Commentary: Shining light on our jails and justice system will reveal what change is needed
| Courtesy of Jared Jensen
Madison Jensen, 21, is one of 416 people to die in custody after she died of a cardiac arrhythmia due to dehydration and opiate withdrawal while in custody of the Duchesne County jail. Her family has searched for answers that have been slow to come. Other inmates say she was denied medical care before she died.
“Sometimes up to 80 percent of the population of county jails are filled with people who have not been convicted of a crime. They have been arrested and are awaiting trial, and yet they are dying.”
Sen. Todd Weiler
made this statement during debate of his inmate death transparency bill, SB205
, earlier this year. This bill helped address the problem of increased inmate deaths in Utah jails, but other transparency problems still remain. For example, why are these presumably innocent individuals held in jail in the first place?
More than 400 inmates have died in Utah state custody since 2000, making Utah the unfortunate winner of the “highest death
rate per capita” award — certainly not something to be proud of. Among those deaths were the high profile cases of Madison Jensen and Heather Miller. Locked up for allegations of drug use, Jensen became severely sick and dehydrated in the Duchesne County Jail. The jail failed to provide her with medical care, which resulted in the 21-year-old’s death on the cold floor of her cramped cell. Miller, a 28-year-old woman detained in Farmington Jail on charges of drug possession, died of a blunt-force trauma spleen injury after she was transported to a nearby hospital.
Both of these deaths gained ample media attention because of the suspicious circumstances and poor jail response to the women’s health conditions. In an attempt to prevent future inmate deaths, Weiler brought forward a bill requiring Utah jails to report information surrounding inmate deaths, treatments for inmates suffering from addiction, and medications dispensed to inmates. The bill passed last March and this information will be reported to the Commission on Criminal and Juvenile Justice, which will then report it to the Legislature with possible recommendations.
But there are still a lot of unanswered questions surrounding the pre-trial process for these individuals. It’s unclear how long the average person is incarcerated before their release or pretrial hearing. It’s not known if plea deals offered to inmates are consistent in relation to crimes committed or inmate demographics, including gender, race, geography and income level. Are pretrial release decisions closely correlated with pretrial recidivism rates? No one truly knows.
In order to understand how well our system is working in terms of pretrial outcomes, data needs to be collected and evaluated. This is especially important due to the recent statewide implementation of the new pretrial risk assessment test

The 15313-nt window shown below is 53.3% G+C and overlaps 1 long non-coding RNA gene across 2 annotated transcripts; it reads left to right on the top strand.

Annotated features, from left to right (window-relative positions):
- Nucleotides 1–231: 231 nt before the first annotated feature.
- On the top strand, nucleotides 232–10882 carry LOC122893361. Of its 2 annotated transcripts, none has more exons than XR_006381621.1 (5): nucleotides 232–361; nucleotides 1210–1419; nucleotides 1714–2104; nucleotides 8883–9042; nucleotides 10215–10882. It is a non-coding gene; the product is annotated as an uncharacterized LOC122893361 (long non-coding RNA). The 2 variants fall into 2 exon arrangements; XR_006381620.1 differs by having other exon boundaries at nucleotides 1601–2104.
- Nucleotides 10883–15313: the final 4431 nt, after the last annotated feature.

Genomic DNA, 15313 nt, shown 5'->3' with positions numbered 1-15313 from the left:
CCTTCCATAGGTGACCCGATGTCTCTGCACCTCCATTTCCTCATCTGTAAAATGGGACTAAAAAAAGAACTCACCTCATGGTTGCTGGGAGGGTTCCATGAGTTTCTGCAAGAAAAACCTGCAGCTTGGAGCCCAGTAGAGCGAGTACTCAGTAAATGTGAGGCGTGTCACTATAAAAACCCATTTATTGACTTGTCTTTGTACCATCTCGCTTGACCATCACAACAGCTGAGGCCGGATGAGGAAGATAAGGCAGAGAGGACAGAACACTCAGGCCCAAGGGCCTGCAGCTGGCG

which will help judges make better informed pretrial decisions. This tool will help Utah move away from a strict cash bail schedule which hurts the most vulnerable defendants. But the data about these decisions is not being analyzed—and it should. Only then will policymakers be able to identify trends and enacted evidenced-based reforms.
So far, Florida is leading the way on addressing the problem of data collection in the justice system by passing the nation’s first
statewide electronic data law. This bill garnered bipartisan support from across the nation including strong backing from some conservative organizations. Upon implementation, it will facilitate the collection of information—including many pretrial indicators such as inmate admission based on offense type and recidivism rates. These will be used to help courts make well informed, data-driven decisions about how to respond to individuals with bail rates and release terms based on the risk of re-offense and category of alleged crime.
On the county level, the workings of the criminal justice system remain widely unknown around the United States, including here in Utah. Other states are beginning to take strides towards transparency and knowledge of their criminal justice system so that problems can be exposed and addressed. Utah’s leaders should recognize that until more data is obtained, criminal injustices can’t be properly identified and resolved. Florida recognized this and is actively providing a solution, and Utah should be next. Until then, Libertas Institute will continue to work to push for added transparency to our criminal justice system here in Utah.
Molly Davis | Libertas Institute
Molly Davis is a policy analyst at Libertas Institute.